We've written the C interface so that it works nicely as a Perl class. If you are using this for an existing library that doesn't have such a Perl friendly interface you can use function wrappers to smooth over the differences. For example, often the new function of a C class like this won't take the class name as a first argument (why would it?). If our person_t class didn't take (and ignore) the class name we could write the wrapper for that function like this:

person_t * person_new(char *name, int lucky_number);
$ffi->attach( new => [ 'string', 'int' ] => 'person_t' => sub {
    # ignore the class name.
    my($xsub, undef, $name, $lucky_number) = @_;
    $xsub->($name, $lucky_number);
});

Now we could use this from our Perl script, but lets write a test first:

use Test2::V0;
use Person;

my $plicease = Person->new("Graham Ollis", 42);

is $plicease->name, "Graham Ollis";
is $plicease->lucky_number, 42;

done_testing;

Notice that the user of the Person class in Perl doesn't need to know or care that the underlying implementation is in C or uses FFI. The test just works:

veracious% perl -Ilib t/basic.t 
# Seeded srand with seed '20191121' from local date.
ok 1
ok 2
1..2

Finally, I promised to show you how to write your Makefile.PL so that you can bundle your code with your distribution. There is a helper class FFI::Build::MM for that!

use ExtUtils::MakeMaker;
use FFI::Build::MM;

my $fbmm = FFI::Build::MM->new;

WriteMakefile($fbmm->mm_args(
    ABSTRACT       => 'My Person class',
    DISTNAME       => 'Person',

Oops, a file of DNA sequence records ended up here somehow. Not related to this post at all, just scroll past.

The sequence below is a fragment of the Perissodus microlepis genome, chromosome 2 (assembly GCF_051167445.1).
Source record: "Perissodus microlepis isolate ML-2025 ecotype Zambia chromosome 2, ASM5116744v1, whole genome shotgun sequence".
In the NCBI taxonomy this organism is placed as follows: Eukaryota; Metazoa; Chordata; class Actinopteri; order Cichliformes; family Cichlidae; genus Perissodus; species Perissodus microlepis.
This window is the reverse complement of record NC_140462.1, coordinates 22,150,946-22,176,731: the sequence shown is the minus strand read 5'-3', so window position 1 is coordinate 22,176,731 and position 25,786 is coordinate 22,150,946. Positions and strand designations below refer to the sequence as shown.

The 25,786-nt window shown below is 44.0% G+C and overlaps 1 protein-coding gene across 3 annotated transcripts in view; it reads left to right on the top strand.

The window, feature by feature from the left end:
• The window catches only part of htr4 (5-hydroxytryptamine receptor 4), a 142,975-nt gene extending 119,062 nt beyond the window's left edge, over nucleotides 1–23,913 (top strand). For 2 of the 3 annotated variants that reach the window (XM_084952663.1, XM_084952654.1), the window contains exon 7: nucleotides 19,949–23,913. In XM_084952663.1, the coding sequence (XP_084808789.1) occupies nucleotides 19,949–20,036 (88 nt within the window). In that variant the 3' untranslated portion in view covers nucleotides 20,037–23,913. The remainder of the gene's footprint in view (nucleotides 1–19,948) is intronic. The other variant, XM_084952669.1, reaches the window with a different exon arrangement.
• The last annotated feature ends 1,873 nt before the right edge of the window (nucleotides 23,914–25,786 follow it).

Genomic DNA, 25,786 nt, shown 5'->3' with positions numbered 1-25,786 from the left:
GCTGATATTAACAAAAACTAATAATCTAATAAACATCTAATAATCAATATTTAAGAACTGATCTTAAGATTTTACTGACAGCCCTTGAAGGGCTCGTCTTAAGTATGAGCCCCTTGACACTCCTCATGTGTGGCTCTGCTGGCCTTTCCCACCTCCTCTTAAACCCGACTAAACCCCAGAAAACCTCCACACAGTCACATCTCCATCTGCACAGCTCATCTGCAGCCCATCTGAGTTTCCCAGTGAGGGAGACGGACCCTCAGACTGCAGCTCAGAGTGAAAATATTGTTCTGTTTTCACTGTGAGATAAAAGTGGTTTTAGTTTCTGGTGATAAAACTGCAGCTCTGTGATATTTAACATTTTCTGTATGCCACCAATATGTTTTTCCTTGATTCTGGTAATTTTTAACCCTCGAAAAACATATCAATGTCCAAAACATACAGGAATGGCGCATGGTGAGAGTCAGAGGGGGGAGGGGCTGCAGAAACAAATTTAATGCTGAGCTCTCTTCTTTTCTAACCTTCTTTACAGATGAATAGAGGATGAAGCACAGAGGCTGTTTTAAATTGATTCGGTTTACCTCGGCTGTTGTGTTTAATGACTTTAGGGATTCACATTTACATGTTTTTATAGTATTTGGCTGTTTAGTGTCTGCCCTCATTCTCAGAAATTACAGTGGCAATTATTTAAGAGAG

NAME           => 'Person',
    VERSION_FROM   => 'lib/Person.pm',
    BUILD_REQUIRES => {
        'FFI::Build::MM'          => '1.00',
    },
    PREREQ_PM => {
        'FFI::Platypus'             => '1.00',
    },
    TEST_REQUIRES => {
        'Test2::V0' => '0',
    },
));

sub MY::postamble {
     $fbmm->mm_postamble;
}
$ perl Makefile.PL 
Generating a Unix-style Makefile
Writing Makefile for Person
Writing MYMETA.yml and MYMETA.json
$ make
cp lib/Person.pm blib/lib/Person.pm
"/usr/bin/perl" -MFFI::Build::MM=cmd -e fbx_build
CC ffi/person.c
LD blib/lib/auto/share/dist/Person/lib/libPerson.so
$ make test
"/usr/bin/perl" -MFFI::Build::MM=cmd -e fbx_build
"/usr/bin/perl" -MFFI::Build::MM=cmd -e fbx_test
PERL_DL_NONLAZY=1 "/usr/bin/perl" "-MExtUtils::Command::MM" "-MTest::Harness" "-e" "undef *Test::Harness::Switches; test_harness(0, 'blib/lib', 'blib/arch')" t/*.t
t/basic.t .. ok   
All tests successful.
Files=1, Tests=2,  0 wallclock secs ( 0.01 usr  0.00 sys +  0.07 cusr  0.00 csys =  0.08 CPU)
Result: PASS

If you are using Dist::Zilla, there is a plugin for that: Dist::Zilla::Plugin::FFI::Build. Just add this to your dist.ini:

; even easier!
[FFI::Build]

We've learned today that we can bundle C code with our Perl distribution using FFI instead of XS. This allows us to implement part of our Perl application in C, or to interface more easily with FFI-unfriendly libraries. We also saw the new Platypus object type in action, and how it works with opaque pointer objects in C. I mentioned that the same system that lets you bundle C code, is extendable and can be used to bundle other compiled languages, like Fortran, Rust or Go, which we will demonstrate in the future.

You can’t perform that action at this time.